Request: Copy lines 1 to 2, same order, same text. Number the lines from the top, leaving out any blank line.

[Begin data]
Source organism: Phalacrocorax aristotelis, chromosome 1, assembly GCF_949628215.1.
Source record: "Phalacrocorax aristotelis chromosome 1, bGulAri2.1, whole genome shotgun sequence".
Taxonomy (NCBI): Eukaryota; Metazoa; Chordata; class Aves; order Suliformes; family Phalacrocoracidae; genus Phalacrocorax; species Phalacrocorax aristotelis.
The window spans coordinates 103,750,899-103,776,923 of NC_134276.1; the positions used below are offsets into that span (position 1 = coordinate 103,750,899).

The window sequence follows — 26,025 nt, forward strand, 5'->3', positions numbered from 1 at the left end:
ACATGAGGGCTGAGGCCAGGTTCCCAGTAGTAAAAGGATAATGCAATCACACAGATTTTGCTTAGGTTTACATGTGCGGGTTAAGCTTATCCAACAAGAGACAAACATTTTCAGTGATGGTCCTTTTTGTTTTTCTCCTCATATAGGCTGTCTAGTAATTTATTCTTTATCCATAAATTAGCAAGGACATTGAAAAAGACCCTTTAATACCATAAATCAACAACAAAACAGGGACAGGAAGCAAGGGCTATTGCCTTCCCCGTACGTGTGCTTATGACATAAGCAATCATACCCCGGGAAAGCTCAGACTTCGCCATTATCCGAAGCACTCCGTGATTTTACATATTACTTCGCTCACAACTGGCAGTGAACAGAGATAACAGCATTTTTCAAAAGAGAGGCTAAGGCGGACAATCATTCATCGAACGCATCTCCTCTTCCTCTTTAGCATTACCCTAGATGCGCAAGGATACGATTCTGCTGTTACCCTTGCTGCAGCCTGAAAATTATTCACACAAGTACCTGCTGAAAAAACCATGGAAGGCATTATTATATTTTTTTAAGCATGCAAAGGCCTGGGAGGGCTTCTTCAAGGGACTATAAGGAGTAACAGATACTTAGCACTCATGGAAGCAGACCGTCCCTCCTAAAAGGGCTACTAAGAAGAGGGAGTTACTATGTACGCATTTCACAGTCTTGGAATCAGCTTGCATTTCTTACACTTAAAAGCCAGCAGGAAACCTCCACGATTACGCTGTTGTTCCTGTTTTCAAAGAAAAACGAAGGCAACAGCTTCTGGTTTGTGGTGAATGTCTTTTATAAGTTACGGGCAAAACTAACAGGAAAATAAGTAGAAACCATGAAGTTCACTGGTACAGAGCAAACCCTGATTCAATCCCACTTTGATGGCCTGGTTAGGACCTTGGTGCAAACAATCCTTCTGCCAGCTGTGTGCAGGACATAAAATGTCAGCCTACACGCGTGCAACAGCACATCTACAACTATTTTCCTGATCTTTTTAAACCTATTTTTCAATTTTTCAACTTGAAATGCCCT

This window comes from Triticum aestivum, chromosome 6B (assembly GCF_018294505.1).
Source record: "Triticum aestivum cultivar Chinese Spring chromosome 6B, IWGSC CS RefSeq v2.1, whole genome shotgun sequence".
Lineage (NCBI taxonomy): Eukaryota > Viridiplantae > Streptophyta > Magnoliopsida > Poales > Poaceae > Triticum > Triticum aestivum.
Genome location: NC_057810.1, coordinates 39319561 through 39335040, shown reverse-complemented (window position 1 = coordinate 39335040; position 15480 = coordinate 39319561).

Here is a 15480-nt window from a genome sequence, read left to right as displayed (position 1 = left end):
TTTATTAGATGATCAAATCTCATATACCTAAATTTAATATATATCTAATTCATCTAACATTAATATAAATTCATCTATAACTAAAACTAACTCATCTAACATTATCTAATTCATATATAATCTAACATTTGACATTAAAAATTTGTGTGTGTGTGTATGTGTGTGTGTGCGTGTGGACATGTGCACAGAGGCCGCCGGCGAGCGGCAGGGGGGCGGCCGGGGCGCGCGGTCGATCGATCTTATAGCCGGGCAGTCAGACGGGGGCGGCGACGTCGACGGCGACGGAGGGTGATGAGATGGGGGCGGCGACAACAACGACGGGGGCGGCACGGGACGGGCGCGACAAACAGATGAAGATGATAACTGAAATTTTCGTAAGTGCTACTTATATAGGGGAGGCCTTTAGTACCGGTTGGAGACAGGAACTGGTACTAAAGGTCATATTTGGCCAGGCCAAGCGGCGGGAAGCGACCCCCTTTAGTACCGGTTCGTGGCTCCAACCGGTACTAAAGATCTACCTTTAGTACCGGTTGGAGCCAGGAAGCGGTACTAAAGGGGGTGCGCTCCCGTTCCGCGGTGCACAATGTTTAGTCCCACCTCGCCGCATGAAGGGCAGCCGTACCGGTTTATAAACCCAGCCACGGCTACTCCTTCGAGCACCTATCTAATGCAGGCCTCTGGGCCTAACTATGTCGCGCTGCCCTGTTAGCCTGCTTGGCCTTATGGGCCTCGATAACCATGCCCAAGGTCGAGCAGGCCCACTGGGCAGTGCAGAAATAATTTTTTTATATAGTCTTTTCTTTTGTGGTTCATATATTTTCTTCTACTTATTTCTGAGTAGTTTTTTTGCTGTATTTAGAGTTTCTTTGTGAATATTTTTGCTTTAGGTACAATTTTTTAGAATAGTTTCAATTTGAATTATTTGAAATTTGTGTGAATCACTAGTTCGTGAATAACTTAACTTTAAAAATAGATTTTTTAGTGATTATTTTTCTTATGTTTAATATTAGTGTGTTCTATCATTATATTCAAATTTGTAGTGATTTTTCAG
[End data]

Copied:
Source organism: Phalacrocorax aristotelis, chromosome 1, assembly GCF_949628215.1.
Source record: "Phalacrocorax aristotelis chromosome 1, bGulAri2.1, whole genome shotgun sequence".